Effort would direct funds to Oklahoma roads, bridges

| 3/11/2005

A five-year transportation plan to fund much-needed road and bridge work in Oklahoma without raising taxes has been approved by a state legislative panel.

The House Appropriations and Budget Committee voted 10-7 along party lines March 9 to pass a bill that would shift $35 million in vehicle tag money the first year and $170 million after five years from the state’s general fund and tag it for road repairs and maintenance.

“This plan goes the extra mile, literally,” said House Speaker Todd Hiett, R-Kellyville. “And instead of raising taxes, we’re simply putting dollars back where they belong.”

The state motor vehicle tax raises about $600 million a year, with 55 percent of it earmarked for education and other spending. The five-year transportation bill, sponsored by Rep. Jim Newport, would not change that. The general revenue fund has been getting the remaining 45 percent.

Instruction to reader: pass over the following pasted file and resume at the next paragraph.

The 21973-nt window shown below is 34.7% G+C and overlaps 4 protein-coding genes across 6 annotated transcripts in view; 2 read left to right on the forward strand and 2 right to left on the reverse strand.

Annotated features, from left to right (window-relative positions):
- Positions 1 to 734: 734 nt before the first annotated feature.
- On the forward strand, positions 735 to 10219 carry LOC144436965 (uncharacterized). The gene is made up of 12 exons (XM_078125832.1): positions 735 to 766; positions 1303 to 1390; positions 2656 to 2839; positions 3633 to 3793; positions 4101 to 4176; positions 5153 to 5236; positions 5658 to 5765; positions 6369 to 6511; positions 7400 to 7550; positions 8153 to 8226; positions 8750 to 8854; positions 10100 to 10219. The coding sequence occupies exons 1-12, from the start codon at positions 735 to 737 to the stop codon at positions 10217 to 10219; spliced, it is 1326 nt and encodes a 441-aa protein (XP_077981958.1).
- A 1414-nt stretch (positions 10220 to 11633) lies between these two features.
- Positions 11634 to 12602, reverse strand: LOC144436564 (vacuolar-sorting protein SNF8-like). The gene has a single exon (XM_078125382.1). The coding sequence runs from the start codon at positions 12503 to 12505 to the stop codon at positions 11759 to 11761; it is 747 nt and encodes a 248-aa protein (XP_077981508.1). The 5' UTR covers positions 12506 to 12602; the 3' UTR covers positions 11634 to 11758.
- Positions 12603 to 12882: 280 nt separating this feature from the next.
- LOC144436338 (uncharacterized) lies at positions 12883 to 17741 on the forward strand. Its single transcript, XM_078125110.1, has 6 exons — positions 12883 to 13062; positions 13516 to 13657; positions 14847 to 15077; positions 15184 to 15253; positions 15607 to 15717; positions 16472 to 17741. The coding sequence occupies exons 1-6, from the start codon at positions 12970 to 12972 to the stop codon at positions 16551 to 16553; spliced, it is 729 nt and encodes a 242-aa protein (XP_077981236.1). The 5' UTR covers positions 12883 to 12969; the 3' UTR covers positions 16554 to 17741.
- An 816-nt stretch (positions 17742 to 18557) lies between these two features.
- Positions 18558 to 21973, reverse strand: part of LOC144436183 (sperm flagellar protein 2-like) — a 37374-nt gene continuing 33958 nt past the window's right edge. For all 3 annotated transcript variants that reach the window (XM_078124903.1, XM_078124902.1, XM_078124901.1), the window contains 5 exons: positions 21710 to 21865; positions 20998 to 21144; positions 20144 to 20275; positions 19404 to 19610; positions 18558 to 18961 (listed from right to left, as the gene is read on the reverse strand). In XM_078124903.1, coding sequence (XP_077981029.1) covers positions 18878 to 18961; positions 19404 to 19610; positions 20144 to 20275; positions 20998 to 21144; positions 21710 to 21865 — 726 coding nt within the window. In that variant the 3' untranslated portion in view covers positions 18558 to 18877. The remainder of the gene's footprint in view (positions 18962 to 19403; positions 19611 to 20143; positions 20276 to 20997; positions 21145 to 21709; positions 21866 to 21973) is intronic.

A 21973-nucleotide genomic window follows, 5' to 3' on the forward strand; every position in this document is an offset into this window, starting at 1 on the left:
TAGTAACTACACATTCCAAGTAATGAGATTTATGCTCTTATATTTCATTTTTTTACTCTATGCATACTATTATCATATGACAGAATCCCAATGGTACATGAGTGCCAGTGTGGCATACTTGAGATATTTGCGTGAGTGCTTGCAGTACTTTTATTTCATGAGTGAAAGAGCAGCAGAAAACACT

The Republican funding measure would direct the general revenue fund back to the Oklahoma Department of Transportation.

Opponents questioned whether money could be taken from general revenue without affecting other spending priorities.

“In reality, this is just a smoke screen to say we’ve got a revenue stream,” Rep. Ray McCarter, D-Marlow, told The Oklahoman.

Newport, R-Ponca City, said new tax revenue from economic growth would replenish the fund and no money would be taken from dedicated sources.

“The primary goal of this legislation is to adequately finance the continued maintenance and development of the roads and bridges in this state,” Newport said. “Not one red cent is going to be taken away from education. Nobody’s going to suffer a loss.”

HB1218 has been sent to the GOP-dominated House for consideration.